Fighting in Ashantee
Volume 58, Number 1, January 2020
We must remember them too BACK in the summer it was announced that there was to be a new “Office for Veterans’ Affairs” launched to provide lifelong support to military personnel. That launch officially took place on October 16 when it was also announced that the new head of the OVA will be Col. David Richmond CBE, the most senior officer injured in the Afghanistan conflict and the former Recovery Director of Help for Heroes. Further details of what the office will do were also announced with its remit including: · Pulling together all functions of government, and better co-ordinating charity sector provision, in order to ensure this nation’s life-long duty to those who have served. · Ensuring that every single veteran and their family knows where to turn to access support when required. · Helping to generate a “single view of the veteran” by making better use of data to understand veterans’ needs and where gaps in provision exist. · Improving the perception of veterans. That last one is interesting. What, one might ask is “the perception of veterans” and why does it need improving? As medal collectors we are, I hope, conscious of the fact that the medals we hold in our collections once belonged to real people, people with their own lives, their own stories to tell. We are delighted when we find out more about the serviceman or woman whose awards we now cherish and, perhaps, we might be guilty of romanticising them, forgetting that they were human, just as we are with all the frailties and faults that we all have. Over the years those who served our country have not been so romanticised by everyone, even the Duke of Wellington famously said of the men in his army that they were the “scum of the earth” (although he did go on to say “it is only wonderful that we should be able to make so much out of them afterward”). As a rule ordinary soldiers and sailors were not well loved by the general populace of Victorian Britain who saw them as rough and uncouth (as they generally were) and when then weren’t away fighting for Queen and Empire they were not necessarily well regarded; perhaps only when every family had a veteran in it after World War I did perceptions of those who had served begin to change. Today not every family will have a veteran still alive within it and whilst those who served in World War II are still held in high esteem by most, those who served in later conflicts are often overlooked, ignored or worse. It is an absolute tragedy that as we enter the second decade of the 21st century suicide rates amongst veterans and serving personnel are still at a ridiculous high (there are no official figures but the numbers coming out of charities are alarming, we know at least 71 veterans took their own lives last year) and homelessness, destitution and mental health problems are rife. One estimate puts the numbers in need of help as high as 66,000. So, as we head towards Christmas, I am making a plea—whilst it is wonderful and rewarding to delve into the past, research our recipients and put “meat on the bones” of a simple trio or pair there are, right now, real live men and women who also deserve our attention, who need our help. So this year, if a friend or relative is stuck for something to give you for Christmas, why not suggest they make a donation in your name to a charity that helps our veterans? There are many out there—Combat Stress, SSAFA, Help for Heroes, the RAF Benevolent Fund, The Veterans Charity, Blesma and a host of others and all would welcome any amount big or small. Last month I wrote about remembrance and many of us stood in silence on November 11 to mark those who made the ultimate sacrifice. We would do well, this month, to remember those whose sacrifice is ongoing and do what we can to help. They deserve to be in our thoughts every bit as much as those who went before them.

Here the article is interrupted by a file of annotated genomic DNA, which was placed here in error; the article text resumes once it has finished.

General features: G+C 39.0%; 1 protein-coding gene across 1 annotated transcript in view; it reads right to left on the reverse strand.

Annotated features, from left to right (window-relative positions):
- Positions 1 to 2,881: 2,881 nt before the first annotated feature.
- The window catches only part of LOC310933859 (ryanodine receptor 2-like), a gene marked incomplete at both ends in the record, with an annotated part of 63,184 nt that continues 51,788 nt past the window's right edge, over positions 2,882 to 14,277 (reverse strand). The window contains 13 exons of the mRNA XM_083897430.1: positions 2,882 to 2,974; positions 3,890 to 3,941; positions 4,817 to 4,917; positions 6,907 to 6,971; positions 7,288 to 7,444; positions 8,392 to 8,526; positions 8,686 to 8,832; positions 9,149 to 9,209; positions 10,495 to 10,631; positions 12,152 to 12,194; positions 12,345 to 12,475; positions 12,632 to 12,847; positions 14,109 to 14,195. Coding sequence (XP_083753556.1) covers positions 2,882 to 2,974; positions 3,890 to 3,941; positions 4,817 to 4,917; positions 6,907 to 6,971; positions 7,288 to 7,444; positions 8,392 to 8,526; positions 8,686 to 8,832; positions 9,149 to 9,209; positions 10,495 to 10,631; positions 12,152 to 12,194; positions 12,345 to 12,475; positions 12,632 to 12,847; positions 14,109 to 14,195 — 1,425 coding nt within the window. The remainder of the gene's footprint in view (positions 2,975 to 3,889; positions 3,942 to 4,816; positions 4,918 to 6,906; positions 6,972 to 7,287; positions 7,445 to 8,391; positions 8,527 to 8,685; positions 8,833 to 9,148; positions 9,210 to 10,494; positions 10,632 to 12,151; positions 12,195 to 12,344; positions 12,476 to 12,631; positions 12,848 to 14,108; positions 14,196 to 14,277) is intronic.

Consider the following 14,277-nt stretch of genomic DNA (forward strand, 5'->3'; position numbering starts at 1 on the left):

Order Back Issue
You can order this item as a back issue, simply click the button below to add it to your shopping basket.